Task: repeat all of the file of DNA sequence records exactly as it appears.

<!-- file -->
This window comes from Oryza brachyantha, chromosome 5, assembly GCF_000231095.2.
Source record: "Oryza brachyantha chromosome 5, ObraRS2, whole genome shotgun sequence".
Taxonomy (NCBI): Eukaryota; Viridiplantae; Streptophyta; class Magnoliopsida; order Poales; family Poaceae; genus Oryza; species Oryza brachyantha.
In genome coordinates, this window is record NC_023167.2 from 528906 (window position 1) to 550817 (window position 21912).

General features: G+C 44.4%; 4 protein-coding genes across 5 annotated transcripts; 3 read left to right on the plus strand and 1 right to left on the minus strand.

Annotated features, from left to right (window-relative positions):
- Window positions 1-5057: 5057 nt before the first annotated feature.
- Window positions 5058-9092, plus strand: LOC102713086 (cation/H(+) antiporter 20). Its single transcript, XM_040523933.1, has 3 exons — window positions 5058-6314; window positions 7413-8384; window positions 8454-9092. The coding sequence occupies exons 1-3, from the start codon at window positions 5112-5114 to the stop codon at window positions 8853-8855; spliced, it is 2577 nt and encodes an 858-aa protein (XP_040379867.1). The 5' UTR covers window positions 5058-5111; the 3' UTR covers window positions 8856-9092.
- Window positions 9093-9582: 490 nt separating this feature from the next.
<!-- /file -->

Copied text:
This window comes from Oryza brachyantha, chromosome 5, assembly GCF_000231095.2.
Source record: "Oryza brachyantha chromosome 5, ObraRS2, whole genome shotgun sequence".
Taxonomy (NCBI): Eukaryota; Viridiplantae; Streptophyta; class Magnoliopsida; order Poales; family Poaceae; genus Oryza; species Oryza brachyantha.
In genome coordinates, this window is record NC_023167.2 from 528906 (window position 1) to 550817 (window position 21912).

General features: G+C 44.4%; 4 protein-coding genes across 5 annotated transcripts; 3 read left to right on the plus strand and 1 right to left on the minus strand.

Annotated features, from left to right (window-relative positions):
- Window positions 1-5057: 5057 nt before the first annotated feature.
- Window positions 5058-9092, plus strand: LOC102713086 (cation/H(+) antiporter 20). Its single transcript, XM_040523933.1, has 3 exons — window positions 5058-6314; window positions 7413-8384; window positions 8454-9092. The coding sequence occupies exons 1-3, from the start codon at window positions 5112-5114 to the stop codon at window positions 8853-8855; spliced, it is 2577 nt and encodes an 858-aa protein (XP_040379867.1). The 5' UTR covers window positions 5058-5111; the 3' UTR covers window positions 8856-9092.
- Window positions 9093-9582: 490 nt separating this feature from the next.